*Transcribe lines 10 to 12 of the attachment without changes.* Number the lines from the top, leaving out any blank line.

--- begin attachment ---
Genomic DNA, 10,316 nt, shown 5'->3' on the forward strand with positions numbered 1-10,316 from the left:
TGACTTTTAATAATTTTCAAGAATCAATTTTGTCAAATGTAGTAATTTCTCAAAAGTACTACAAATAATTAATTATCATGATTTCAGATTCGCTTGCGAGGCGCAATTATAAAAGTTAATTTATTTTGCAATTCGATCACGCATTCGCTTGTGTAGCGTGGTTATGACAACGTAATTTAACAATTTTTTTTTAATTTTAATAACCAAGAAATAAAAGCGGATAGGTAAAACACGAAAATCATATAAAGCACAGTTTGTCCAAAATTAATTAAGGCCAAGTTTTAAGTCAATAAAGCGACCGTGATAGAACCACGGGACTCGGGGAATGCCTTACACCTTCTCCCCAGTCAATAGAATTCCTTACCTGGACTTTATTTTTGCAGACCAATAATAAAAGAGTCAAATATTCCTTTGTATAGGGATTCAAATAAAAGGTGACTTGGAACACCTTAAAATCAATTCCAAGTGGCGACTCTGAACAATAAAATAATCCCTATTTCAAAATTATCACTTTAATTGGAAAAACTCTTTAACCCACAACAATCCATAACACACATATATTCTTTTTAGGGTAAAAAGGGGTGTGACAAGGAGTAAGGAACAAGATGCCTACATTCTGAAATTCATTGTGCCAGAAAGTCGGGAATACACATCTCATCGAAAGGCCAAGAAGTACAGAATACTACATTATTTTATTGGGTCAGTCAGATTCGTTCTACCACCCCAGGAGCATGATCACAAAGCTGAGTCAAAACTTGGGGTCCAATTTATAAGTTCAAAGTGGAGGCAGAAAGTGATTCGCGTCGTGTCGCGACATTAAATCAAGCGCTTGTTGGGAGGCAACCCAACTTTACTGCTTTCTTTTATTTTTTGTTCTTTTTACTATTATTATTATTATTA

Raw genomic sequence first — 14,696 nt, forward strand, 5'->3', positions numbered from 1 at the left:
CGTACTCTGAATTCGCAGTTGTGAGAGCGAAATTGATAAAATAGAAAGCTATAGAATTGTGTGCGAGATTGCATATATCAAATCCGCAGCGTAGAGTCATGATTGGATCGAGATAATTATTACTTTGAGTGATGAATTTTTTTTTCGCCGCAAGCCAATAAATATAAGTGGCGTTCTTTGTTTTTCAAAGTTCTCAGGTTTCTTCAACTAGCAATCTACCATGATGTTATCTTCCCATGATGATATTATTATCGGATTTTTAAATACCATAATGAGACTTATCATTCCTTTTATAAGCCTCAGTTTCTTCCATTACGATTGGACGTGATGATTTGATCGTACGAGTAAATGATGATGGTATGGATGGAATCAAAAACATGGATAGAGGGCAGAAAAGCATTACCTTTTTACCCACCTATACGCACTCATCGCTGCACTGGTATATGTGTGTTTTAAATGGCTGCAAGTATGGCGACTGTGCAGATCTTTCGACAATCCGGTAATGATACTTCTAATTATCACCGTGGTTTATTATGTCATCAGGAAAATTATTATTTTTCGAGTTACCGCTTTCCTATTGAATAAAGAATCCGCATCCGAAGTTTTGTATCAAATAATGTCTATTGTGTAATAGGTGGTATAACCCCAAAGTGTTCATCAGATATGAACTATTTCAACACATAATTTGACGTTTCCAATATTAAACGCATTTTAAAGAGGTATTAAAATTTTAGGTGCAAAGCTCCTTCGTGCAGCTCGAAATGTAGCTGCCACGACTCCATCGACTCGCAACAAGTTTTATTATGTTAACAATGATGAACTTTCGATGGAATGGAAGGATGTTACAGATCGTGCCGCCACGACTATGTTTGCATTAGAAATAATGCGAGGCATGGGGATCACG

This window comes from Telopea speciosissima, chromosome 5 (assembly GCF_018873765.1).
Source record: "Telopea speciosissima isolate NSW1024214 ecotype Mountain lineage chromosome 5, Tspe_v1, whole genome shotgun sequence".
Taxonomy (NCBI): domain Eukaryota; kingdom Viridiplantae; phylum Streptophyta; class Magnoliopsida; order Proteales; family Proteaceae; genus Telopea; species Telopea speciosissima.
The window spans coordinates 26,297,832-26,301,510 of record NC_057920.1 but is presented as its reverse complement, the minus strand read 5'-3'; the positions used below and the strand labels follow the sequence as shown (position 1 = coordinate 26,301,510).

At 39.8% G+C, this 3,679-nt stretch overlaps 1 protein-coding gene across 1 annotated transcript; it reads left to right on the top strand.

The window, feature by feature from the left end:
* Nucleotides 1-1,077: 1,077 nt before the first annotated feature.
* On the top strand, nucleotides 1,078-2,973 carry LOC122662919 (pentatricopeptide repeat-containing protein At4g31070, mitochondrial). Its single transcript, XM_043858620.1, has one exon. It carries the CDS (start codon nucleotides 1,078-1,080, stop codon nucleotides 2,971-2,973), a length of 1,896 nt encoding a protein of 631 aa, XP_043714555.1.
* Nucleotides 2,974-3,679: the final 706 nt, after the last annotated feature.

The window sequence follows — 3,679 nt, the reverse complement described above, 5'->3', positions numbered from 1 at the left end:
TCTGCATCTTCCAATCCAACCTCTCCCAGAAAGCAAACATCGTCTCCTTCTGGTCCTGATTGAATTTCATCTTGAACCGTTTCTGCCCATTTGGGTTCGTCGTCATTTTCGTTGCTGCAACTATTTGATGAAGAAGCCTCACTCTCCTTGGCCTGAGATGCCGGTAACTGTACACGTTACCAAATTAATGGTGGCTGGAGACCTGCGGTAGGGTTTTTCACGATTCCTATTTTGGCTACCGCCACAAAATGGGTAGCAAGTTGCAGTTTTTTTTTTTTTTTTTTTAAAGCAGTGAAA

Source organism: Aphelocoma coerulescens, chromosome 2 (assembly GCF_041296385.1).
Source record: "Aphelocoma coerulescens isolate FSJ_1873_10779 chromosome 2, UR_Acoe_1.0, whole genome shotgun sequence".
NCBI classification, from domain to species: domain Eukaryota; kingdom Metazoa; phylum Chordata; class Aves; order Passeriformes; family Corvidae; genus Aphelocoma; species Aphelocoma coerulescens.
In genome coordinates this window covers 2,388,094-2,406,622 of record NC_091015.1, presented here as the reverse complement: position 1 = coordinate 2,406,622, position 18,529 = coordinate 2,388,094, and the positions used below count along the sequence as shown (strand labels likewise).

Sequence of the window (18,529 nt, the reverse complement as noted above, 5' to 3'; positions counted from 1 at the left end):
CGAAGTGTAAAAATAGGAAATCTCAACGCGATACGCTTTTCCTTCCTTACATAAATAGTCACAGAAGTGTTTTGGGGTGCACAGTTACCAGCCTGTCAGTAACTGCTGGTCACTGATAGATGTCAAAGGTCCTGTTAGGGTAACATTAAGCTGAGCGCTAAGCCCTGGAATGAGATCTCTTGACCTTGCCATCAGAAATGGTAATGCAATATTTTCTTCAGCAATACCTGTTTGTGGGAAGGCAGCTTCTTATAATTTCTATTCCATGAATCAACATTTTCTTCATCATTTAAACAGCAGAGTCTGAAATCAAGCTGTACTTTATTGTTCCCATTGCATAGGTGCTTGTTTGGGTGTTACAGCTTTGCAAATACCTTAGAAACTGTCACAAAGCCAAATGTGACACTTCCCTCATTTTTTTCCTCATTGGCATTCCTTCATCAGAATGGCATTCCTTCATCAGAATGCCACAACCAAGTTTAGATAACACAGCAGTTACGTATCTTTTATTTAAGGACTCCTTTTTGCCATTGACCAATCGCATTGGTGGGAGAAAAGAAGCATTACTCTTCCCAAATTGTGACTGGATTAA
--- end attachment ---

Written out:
The window, feature by feature from the left end:
* Nucleotides 1-1,077: 1,077 nt before the first annotated feature.
* On the top strand, nucleotides 1,078-2,973 carry LOC122662919 (pentatricopeptide repeat-containing protein At4g31070, mitochondrial). Its single transcript, XM_043858620.1, has one exon. It carries the CDS (start codon nucleotides 1,078-1,080, stop codon nucleotides 2,971-2,973), a length of 1,896 nt encoding a protein of 631 aa, XP_043714555.1.